For decades, public school employees were forced to make an unfair and unconstitutional choice: Pay money to a union, or lose your job.

But that changed in June 2018 with the U.S. Supreme Court’s landmark decision in Janus v. AFSCME. The court ruled that paying fees to a union can no longer be a condition of employment. Now, public school employees can work for their school district without sending a piece of every paycheck to a union.

There are a lot of voices out there, with many sending conflicting messages. Here’s what you need to know to sort it all out:

  • What is “opting out”?

    Public employees who do not want to be members of IEA can leave the union while continuing employment.

  • How much money can I save by leaving IEA?

    IEA dues can cost hundreds of dollars a year. By opting out, you will no longer pay any union dues.

  • Will I lose health insurance or other benefits?

    No. You are guaranteed any benefits provided in the collective bargaining agreement with your employer.

  • What about liability insurance and job protection?

    Alternative associations – such as the Association of American Educators – offer liability insurance and job protection coverage, often at a fraction of the cost of union membership.

    Interested in learning more about how Illinois public school educators can obtain liability insurance and job protection? You can learn more and sign up at the Association of American Educators.

  • Why is the Illinois Policy Institute helping people opt out of IEA?

    The Illinois Policy Institute has always been a resource for workers seeking to exercise their rights and choose for themselves whether to associate with a union. We’ve created this website to make the process easy for those who want to opt out of union membership.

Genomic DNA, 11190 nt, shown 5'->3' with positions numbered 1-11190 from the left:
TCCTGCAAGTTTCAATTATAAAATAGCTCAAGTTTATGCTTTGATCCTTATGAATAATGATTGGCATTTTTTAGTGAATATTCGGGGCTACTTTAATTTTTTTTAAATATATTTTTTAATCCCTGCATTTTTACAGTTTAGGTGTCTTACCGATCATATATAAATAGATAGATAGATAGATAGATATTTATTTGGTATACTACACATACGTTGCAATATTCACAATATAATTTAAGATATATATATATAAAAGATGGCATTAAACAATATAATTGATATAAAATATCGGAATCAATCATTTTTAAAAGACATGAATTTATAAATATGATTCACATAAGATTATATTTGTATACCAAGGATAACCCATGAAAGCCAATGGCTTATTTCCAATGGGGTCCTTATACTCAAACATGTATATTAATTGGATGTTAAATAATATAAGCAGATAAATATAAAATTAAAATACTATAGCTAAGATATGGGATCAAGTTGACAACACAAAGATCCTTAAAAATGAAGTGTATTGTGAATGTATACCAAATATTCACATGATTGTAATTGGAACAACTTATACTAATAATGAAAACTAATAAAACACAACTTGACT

• Why would I want to stop paying union dues?

    Public school employees who have chosen not to be union members have cited a number of reasons for doing so, including the following:

    1. The union spends too much on politics.
    2. The union doesn’t represent its members well.
    3. The family budget is tight, and that extra money could go a long way.
    4. Opting out gives you the freedom to make choices you think are best.
    1) The union spends too much on politics.

    Only a portion of local educators’ union dues is spent locally. The rest is passed up the chain to state and national union affiliates, which can then spend the money any way they choose.

    Take a look at the following examples from Illinois Education Association and its national affiliate, the National Education Association:

    • IEA and NEA spent over $219 million on political activities and lobbying from 2013 to 2017, according to federal filings.
    • NEA has been known to spend more on political activities and lobbying than it does on representing workers.
    • IEA’s political action committee directed over $11.3 million to election committees and other PACs in Illinois from 2013 to 2017.
    2) The union doesn’t represent its members well.

    Between 2013 and 2018, only around $9.7 million of IEA’s $75.7 million average annual spending went toward “representational activities.”

    That’s just 13 cents of every $1.

    IEA spent more on benefits for union leaders and employees – more than $12.3 million on average each year – than it did on representing its members.

    Opting out allows you to retain your dues if you don’t think the union is representing you well. And it sends a message that the union needs to work harder to support the workers it represents.